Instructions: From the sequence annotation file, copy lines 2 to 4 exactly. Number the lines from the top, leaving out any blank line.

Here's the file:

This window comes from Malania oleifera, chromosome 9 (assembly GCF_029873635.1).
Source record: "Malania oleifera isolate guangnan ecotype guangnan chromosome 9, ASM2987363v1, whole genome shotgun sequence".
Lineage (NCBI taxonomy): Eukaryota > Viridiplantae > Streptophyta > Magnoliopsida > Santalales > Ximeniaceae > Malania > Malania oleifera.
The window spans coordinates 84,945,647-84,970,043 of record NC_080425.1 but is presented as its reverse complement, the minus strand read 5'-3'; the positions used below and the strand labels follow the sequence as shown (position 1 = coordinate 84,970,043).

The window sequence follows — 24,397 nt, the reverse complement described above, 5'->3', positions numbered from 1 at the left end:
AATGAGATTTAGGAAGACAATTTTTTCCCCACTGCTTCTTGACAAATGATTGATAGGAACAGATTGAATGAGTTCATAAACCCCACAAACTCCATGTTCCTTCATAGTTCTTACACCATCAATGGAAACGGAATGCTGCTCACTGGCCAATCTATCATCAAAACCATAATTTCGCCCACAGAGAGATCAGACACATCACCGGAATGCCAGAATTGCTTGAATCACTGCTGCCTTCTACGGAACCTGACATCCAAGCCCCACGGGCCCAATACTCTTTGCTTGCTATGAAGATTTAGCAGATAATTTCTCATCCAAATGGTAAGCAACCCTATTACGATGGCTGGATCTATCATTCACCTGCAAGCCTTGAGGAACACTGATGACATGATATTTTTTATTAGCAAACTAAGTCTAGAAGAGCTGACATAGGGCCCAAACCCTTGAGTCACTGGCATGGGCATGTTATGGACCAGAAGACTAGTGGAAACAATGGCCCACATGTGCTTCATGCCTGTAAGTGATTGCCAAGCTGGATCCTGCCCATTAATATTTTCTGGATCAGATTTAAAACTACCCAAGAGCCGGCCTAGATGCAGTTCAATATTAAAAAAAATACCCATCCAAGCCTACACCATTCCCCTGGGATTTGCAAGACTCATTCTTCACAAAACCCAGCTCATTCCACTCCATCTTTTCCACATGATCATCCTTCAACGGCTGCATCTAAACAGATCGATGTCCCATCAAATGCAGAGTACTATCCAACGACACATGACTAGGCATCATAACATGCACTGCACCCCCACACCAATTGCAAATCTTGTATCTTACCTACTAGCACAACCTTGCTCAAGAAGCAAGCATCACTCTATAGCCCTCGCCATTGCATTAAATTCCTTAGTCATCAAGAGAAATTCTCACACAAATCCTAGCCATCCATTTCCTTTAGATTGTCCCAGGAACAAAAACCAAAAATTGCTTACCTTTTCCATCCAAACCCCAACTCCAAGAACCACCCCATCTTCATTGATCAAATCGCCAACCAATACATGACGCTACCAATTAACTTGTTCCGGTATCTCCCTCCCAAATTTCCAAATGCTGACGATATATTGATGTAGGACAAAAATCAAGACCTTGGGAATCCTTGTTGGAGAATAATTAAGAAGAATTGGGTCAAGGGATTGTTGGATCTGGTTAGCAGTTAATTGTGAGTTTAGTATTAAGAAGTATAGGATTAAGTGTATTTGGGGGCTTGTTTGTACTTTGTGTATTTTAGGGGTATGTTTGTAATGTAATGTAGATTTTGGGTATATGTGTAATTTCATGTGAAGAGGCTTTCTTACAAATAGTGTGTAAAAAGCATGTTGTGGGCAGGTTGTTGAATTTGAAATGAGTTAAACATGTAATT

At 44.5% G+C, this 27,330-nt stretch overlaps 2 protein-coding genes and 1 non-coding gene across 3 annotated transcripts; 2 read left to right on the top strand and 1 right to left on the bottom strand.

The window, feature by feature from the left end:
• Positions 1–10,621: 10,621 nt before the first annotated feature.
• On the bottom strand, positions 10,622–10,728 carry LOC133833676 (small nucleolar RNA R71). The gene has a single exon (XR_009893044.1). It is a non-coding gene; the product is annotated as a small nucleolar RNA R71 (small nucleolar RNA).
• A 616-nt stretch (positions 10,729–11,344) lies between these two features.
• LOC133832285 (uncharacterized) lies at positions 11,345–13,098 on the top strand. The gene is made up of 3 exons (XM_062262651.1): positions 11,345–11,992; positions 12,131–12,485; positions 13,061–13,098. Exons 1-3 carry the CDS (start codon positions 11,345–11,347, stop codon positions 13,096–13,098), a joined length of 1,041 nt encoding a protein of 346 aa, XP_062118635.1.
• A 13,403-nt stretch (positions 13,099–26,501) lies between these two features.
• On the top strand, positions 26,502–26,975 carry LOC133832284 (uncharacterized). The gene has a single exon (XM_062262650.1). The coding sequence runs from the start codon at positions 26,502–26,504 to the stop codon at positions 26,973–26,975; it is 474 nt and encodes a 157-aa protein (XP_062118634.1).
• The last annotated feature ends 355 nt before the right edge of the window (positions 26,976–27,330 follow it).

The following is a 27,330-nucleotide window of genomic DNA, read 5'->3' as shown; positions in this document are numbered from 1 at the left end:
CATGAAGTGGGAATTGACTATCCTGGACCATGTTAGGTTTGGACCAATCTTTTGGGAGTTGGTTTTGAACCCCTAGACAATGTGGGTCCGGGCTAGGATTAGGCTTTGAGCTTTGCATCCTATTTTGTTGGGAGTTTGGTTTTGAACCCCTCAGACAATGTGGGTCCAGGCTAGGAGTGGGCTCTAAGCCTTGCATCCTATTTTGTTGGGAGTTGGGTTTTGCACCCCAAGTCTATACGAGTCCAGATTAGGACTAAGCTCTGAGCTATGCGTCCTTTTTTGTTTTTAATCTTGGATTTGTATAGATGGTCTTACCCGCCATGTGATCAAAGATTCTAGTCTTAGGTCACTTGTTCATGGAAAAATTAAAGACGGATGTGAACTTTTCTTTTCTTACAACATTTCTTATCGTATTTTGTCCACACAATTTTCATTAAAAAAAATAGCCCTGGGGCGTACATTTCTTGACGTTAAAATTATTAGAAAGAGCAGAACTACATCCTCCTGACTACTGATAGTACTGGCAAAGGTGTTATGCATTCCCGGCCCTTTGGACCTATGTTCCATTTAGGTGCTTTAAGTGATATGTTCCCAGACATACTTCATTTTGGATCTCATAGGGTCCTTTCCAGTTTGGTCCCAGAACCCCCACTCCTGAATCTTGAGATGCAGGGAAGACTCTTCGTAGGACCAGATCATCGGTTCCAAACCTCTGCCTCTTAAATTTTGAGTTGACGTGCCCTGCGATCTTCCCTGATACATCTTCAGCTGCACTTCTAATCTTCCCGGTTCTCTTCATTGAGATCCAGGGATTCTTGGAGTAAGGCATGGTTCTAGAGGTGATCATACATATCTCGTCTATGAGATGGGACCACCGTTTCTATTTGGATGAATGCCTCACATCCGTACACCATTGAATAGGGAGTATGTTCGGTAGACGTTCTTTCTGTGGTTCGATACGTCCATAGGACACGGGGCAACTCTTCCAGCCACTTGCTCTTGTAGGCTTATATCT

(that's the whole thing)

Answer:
Source record: "Malania oleifera isolate guangnan ecotype guangnan chromosome 9, ASM2987363v1, whole genome shotgun sequence".
Lineage (NCBI taxonomy): Eukaryota > Viridiplantae > Streptophyta > Magnoliopsida > Santalales > Ximeniaceae > Malania > Malania oleifera.
The window spans coordinates 84,945,647-84,970,043 of record NC_080425.1 but is presented as its reverse complement, the minus strand read 5'-3'; the positions used below and the strand labels follow the sequence as shown (position 1 = coordinate 84,970,043).